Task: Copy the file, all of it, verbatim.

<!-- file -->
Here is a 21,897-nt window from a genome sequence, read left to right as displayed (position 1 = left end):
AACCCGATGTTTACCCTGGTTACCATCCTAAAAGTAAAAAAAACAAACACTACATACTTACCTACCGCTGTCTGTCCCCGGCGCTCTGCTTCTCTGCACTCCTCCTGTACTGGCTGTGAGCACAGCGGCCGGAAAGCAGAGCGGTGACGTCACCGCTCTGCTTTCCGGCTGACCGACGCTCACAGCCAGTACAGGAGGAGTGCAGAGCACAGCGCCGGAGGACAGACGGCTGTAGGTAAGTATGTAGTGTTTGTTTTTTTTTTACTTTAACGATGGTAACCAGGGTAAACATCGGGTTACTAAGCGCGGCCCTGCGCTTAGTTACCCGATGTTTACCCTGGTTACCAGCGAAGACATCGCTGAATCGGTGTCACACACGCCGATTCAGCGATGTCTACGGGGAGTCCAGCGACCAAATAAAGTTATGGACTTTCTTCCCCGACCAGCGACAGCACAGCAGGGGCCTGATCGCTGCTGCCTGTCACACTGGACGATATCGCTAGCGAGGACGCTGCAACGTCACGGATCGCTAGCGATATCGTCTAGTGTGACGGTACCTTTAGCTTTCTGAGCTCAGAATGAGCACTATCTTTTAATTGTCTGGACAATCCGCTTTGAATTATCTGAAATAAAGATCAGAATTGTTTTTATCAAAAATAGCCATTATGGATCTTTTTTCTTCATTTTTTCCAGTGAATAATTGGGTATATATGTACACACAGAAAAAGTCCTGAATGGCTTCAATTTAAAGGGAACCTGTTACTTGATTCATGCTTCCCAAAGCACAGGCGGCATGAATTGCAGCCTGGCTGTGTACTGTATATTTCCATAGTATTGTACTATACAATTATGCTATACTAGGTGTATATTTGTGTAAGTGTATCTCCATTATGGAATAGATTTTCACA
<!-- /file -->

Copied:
Here is a 21,897-nt window from a genome sequence, read left to right as displayed (position 1 = left end):
AACCCGATGTTTACCCTGGTTACCATCCTAAAAGTAAAAAAAACAAACACTACATACTTACCTACCGCTGTCTGTCCCCGGCGCTCTGCTTCTCTGCACTCCTCCTGTACTGGCTGTGAGCACAGCGGCCGGAAAGCAGAGCGGTGACGTCACCGCTCTGCTTTCCGGCTGACCGACGCTCACAGCCAGTACAGGAGGAGTGCAGAGCACAGCGCCGGAGGACAGACGGCTGTAGGTAAGTATGTAGTGTTTGTTTTTTTTTTACTTTAACGATGGTAACCAGGGTAAACATCGGGTTACTAAGCGCGGCCCTGCGCTTAGTTACCCGATGTTTACCCTGGTTACCAGCGAAGACATCGCTGAATCGGTGTCACACACGCCGATTCAGCGATGTCTACGGGGAGTCCAGCGACCAAATAAAGTTATGGACTTTCTTCCCCGACCAGCGACAGCACAGCAGGGGCCTGATCGCTGCTGCCTGTCACACTGGACGATATCGCTAGCGAGGACGCTGCAACGTCACGGATCGCTAGCGATATCGTCTAGTGTGACGGTACCTTTAGCTTTCTGAGCTCAGAATGAGCACTATCTTTTAATTGTCTGGACAATCCGCTTTGAATTATCTGAAATAAAGATCAGAATTGTTTTTATCAAAAATAGCCATTATGGATCTTTTTTCTTCATTTTTTCCAGTGAATAATTGGGTATATATGTACACACAGAAAAAGTCCTGAATGGCTTCAATTTAAAGGGAACCTGTTACTTGATTCATGCTTCCCAAAGCACAGGCGGCATGAATTGCAGCCTGGCTGTGTACTGTATATTTCCATAGTATTGTACTATACAATTATGCTATACTAGGTGTATATTTGTGTAAGTGTATCTCCATTATGGAATAGATTTTCACA